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The Twenty-Seven still disagree on the gas price cap mechanism


by Gabriela Baczynska and Benoit Van Overstraeten

BRUSSELS, Nov 24 (Reuters) – European Union countries clashed again on Thursday over plans to cap gas prices at 275 euros per megawatt hour (MWh), questioning its effectiveness and impact on supplies and “energy sobriety” policies.

EU energy ministers met in Brussels in an extraordinary council to examine the European Commission’s proposals to deal with the energy crisis on the continent.

This point of disagreement blocks the adoption of other proposals, such as the joint purchase of gas and the acceleration of authorization procedures for renewable energy projects.

According to diplomats, the Twenty-Seven agreed on the principle of these two measures, but postponed their formal approval to another meeting, scheduled for December 13, the countries in favor of a ceiling demanding a green light for the three propositions or nothing.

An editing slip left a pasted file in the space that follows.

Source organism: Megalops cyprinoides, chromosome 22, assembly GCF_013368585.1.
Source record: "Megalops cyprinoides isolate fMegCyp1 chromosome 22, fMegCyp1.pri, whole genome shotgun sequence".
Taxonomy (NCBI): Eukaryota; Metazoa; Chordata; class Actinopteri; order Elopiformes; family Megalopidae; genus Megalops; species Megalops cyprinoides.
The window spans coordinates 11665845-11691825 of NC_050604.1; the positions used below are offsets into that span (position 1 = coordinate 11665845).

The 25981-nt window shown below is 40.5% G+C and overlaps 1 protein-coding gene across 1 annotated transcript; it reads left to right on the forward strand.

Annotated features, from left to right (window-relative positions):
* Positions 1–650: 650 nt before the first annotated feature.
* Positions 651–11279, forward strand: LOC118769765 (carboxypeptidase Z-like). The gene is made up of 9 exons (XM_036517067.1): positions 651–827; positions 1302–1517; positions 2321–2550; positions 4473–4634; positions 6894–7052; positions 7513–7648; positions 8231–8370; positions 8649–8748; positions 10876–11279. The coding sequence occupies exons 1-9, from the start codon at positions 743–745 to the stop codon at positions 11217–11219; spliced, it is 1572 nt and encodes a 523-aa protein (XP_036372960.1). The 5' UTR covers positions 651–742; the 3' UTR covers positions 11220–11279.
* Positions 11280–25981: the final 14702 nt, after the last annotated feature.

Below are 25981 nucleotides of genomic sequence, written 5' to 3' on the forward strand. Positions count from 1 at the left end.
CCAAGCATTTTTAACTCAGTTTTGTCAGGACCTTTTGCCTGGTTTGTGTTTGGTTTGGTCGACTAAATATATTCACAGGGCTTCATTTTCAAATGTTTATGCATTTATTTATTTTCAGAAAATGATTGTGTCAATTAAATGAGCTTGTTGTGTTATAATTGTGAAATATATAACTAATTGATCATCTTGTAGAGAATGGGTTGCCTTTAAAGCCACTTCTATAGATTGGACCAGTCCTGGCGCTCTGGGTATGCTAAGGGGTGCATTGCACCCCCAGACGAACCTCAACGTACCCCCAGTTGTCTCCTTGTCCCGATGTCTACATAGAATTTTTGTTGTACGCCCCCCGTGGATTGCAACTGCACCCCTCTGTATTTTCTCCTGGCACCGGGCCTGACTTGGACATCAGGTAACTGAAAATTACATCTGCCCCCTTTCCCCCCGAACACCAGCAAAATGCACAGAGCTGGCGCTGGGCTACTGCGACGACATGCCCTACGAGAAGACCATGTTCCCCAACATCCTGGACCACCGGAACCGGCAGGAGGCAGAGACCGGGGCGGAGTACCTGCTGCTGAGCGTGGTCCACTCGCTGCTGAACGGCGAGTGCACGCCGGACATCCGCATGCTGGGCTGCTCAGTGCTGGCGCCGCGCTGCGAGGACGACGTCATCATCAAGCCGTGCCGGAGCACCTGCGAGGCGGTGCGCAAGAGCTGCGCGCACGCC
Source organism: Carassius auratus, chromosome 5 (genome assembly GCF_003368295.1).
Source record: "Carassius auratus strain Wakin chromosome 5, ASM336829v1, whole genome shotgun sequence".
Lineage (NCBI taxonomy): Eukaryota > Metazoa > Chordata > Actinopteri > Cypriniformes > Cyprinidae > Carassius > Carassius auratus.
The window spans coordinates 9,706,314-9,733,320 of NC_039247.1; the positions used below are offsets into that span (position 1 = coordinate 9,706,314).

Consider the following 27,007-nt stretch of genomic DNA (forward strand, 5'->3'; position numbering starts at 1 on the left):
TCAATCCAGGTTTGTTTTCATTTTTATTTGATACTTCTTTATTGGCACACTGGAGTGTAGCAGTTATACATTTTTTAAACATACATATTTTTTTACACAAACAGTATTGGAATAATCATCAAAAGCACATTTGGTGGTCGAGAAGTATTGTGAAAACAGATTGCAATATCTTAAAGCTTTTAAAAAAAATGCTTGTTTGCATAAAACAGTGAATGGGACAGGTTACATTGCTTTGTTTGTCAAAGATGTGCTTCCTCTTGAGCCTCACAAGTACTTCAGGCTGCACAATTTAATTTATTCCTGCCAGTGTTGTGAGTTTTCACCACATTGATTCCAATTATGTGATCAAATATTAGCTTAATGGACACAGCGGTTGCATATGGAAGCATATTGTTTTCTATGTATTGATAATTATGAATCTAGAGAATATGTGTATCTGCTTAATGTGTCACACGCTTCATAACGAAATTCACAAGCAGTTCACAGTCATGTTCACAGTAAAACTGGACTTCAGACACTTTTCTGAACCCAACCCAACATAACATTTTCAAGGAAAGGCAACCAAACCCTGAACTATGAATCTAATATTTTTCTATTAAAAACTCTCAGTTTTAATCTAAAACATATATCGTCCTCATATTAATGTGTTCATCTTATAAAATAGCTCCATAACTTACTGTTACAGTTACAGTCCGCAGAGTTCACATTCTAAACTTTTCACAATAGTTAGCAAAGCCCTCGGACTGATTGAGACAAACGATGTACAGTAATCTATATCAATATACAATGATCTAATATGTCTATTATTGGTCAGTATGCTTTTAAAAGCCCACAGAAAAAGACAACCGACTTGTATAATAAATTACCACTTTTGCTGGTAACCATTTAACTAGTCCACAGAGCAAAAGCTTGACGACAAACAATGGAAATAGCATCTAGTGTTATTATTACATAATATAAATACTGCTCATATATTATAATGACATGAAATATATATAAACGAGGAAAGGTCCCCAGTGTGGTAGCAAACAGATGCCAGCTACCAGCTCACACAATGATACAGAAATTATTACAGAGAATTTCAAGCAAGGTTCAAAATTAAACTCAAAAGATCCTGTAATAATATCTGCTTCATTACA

Brussels on Tuesday proposed a temporary gas price correction mechanism aimed at preventing a price spike comparable to that seen last summer, but states are divided over its terms.

Polish Climate Minister Anna Moskwa said on Thursday that the European Commission’s plan was “a joke”.

“The text that is on the table is unsatisfactory (…) it does not say clearly whether it will have an effect on prices,” said Belgian Energy Minister Tinne Van der Straeten.

Their Greek counterpart said a cap of 150-200 euros/MWh would be “realistic”.

“It could help us reduce gas prices and therefore reduce electricity prices, which is a major challenge in Europe this winter,” said Konstantinos Skrekas.

For the Maltese Minister of Energy, Miriam Dalli, the strict conditions necessary for the implementation of such a mechanism make it “virtually impossible”.

Fifteen EU member countries want to cap gas prices to contain energy costs following Russia’s cuts in deliveries to Europe in response to sanctions over its invasion of Ukraine .

But Germany, the EU’s biggest economy, the Netherlands, Sweden, Austria and Finland argue that a cap could shift supply elsewhere and reduce incentives to reduce gas consumption.

“The proposal is flawed. (…) There are many risks of harming the security of energy supply, and also the stability of the financial markets,” said Dutch Minister Rob Jetten. (With contributions by Marek Strzelecki, written by Gabriela Baczynska, French version Diana Mandiá, edited by Sophie Louet)



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